Inside Soho Farmhouse

England's exclusive creative retreat

Inside Soho Farmhouse

Photos courtesy of Soho House

We forward to welcoming you to Soho Farmhouse but need a few extra details to tailor your stay from the moment you arrive…”

This is the sought-after sentence that graces your inbox once you’ve secured a highly coveted booking at Soho Farmhouse, Oxfordshire. The extra details they’re after? Your height, shoe size and number plate, please. Potentially odd or even a tad creepy, but no, not here, where your vehicle license is scanned upon arrival so staff can immediately greet you by name with a cocktail at the ready.

As for those body measurements, gumboots (or Wellies to the Brits), bath robes and a mint green Foffa bicycle (equipped with basket, bell, name tag and all) are also waiting at your cabin, where the aim is a perfect fit.

Business meetings taking place amongst Moroccan cushions in the courtyard, a fierce game of Scrabble happening by one of the many log fires in the Mill Room (the token country pub) and free-range eggs being collected in the chicken coop, Soho Farmhouse is the creative professional’s very own Neverland.

Despite the ‘no phones, photography or social media’ rule, a quick search of #sohofarmhouse on Instagram will deliver several thousand snaps already posted (#sorrynotsorry) since its soft launch in August last year.

Look closely and you can sneak a peek into the 40th birthday party of British DJ and music producer Mark Ronson, or spy British Prime Minister David Cameron at one of its early barn dances. But no matter which platinum credit card a politician or banker may possess, they would be forced to turn to the creatives in their circle for a ticket to this party. So perhaps it was in fact the PM’s wife, Samantha, ex-creative director, now consultant for luxury goods maker Smythson, who scored the invite?

The membership page of The Soho Group’s website states, “Unlike other club concepts, which often focus on wealth and status, we aim to assemble communities of members that have something in common: namely, a creative soul. The majority of our members work in traditional creative industries, with the film, fashion, advertising, music, art and media sectors, among others, heavily represented.”

The tribe at Soho Farmhouse are far more likely to be penning their latest theatre script, rehauling a client’s UX design or strategising the next ad campaign than reviewing fiscal policy or trading on the stock market. And if creative juices don’t flow here, you may need to start thinking about a new vocation. The activities program alone ranges from cult spinning classes to stand up paddleboard yoga in the indoor/ outdoor pool, plus horse riding, five-a-side football, boating on the lake or lazing in one of the several hot tubs.

There’s a cooking school, farmhouse shop, tennis courts, stables, crazy golf, a zipwire and an ice rink. Yes, an ice rink.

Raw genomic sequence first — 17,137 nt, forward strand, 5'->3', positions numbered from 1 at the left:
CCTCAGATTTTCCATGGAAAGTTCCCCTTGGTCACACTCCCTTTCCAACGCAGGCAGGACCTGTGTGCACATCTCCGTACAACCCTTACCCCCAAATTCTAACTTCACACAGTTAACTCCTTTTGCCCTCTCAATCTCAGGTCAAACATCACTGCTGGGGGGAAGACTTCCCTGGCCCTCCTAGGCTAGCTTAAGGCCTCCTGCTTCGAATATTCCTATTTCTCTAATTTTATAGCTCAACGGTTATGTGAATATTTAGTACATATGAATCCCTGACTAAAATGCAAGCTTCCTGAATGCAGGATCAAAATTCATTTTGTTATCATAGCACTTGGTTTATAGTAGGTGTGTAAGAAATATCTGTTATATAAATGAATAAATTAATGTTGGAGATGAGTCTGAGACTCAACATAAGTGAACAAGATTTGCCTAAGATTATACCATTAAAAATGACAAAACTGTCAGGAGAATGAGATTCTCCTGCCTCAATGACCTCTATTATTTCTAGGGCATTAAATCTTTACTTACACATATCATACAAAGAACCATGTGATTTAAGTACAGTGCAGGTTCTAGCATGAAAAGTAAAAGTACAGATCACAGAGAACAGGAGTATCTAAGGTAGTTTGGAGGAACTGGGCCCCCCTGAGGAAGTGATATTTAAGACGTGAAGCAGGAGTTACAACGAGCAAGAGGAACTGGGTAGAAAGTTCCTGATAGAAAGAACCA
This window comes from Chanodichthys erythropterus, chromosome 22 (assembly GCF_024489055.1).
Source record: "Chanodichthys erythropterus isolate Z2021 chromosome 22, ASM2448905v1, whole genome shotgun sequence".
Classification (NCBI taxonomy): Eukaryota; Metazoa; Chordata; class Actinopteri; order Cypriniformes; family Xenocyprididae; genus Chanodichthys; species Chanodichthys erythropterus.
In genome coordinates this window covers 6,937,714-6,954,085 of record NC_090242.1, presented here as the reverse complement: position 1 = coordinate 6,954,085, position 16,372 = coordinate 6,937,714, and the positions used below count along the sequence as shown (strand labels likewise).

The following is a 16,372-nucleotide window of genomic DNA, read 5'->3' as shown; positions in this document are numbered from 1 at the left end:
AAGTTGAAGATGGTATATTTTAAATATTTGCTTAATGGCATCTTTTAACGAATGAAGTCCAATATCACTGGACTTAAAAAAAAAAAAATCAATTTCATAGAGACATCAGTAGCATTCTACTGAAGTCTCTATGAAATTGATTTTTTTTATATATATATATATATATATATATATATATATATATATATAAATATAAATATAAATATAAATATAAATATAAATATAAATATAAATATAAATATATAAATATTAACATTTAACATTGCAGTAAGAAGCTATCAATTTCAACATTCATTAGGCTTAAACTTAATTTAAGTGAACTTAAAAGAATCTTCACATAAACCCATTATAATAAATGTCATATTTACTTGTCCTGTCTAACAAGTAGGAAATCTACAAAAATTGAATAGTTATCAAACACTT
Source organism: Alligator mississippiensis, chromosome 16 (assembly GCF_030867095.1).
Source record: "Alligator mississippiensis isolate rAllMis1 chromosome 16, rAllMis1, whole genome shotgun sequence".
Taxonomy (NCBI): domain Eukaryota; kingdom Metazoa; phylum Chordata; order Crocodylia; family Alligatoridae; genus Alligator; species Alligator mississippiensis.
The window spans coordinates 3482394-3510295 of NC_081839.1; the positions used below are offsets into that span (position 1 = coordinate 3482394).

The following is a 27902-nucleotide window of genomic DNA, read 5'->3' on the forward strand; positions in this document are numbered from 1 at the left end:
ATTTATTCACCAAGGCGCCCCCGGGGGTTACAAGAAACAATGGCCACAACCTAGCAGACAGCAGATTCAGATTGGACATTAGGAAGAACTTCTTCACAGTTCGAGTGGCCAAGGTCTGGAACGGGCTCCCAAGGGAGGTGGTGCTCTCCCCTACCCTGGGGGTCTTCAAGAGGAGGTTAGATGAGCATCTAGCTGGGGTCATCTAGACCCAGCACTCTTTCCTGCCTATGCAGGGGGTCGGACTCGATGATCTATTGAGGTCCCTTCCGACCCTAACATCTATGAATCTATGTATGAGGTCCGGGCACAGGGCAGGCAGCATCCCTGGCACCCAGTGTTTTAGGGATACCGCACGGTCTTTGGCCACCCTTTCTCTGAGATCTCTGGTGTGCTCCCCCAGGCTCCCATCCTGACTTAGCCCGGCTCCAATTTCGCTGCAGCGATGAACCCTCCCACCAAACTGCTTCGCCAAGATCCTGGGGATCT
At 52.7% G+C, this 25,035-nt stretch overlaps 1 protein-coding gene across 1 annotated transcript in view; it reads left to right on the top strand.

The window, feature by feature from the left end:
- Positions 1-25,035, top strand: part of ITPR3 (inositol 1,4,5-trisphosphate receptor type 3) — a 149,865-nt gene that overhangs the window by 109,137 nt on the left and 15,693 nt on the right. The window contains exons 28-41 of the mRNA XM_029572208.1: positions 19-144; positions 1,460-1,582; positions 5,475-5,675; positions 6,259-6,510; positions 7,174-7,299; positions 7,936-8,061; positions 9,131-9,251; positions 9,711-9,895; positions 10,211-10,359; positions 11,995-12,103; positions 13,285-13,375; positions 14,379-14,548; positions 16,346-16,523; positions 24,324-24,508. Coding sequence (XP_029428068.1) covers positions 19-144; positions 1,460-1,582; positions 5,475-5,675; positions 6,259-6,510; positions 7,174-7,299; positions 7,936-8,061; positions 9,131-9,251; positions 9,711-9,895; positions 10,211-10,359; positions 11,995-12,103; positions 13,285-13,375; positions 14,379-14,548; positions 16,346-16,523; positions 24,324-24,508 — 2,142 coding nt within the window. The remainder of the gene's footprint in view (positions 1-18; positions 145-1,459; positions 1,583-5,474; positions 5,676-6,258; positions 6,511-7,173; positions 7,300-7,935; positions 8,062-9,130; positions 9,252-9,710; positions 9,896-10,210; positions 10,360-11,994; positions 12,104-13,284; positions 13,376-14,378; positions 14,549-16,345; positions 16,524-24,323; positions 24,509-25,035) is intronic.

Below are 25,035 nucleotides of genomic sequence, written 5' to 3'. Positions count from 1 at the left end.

Not to mention the signature Cowshed Spa and a full-blown movie theatre (modelled on the Electric cinemas in Notting Hill and Shoreditch), which hosts two screenings a day – from the latest blockbusters to black-and-white classics.

As you’re assembling your mental picture, you can probably – correctly – assume that despite Soho Farmhouse’s rural name and location, this is not your typical farm break. Then again, its founder, Nick Jones, is not your typical businessman.

Like so many successful and eclectic entrepreneurs, Nick didn’t thrive in the classroom. Struggling with severe dyslexia, he left school at 17 to go into the catering industry. Some 35 years later, his formidable commercial brain and natural-born knack for marketing has spoken for itself.

Over the last two decades, everything he has touched, from Chicago to Istanbul, has turned to gold. Or in the case of Soho Farmhouse, reclaimed Romanian wood. The address forms the 14th property in the Soho House Group and is by far the biggest venture to date.

Comprising a mix of 18th-century and new structures, it’s more than a property – you’d be forgiven for referencing a small village. If you don’t fancy peddling around the 100-acre property, vintage milk trucks and BMW i3 electric cars are there to whizz guests around on demand (quietly and sustainably).

There are 40 cabins on site, varying from studios to three-bedders, and a couple of cottages – the biggest boasting seven bedrooms. All are equipped with a rainforest shower (one of Nick’s absolute mandates) and every bathroom product (Cowshed-branded) you could ever possibly want to souvenir from a hotel stay.

Atop each bed are the words: ‘If you don’t want to get out of your PJs to go to the Main Barn, Boathouse or Farmhouse. Deli, you can call for a float. Our chef will drive up to your cabin and cook your eggs and bacon just the way you like them, right outside your door.’

So if your idea of a country retreat is more rustic chic than wild camping, you’d better get your name on the much-lusted-after list now for a chance to get in before 2020.


Read the full feature article in Issue 30 of Collective Hub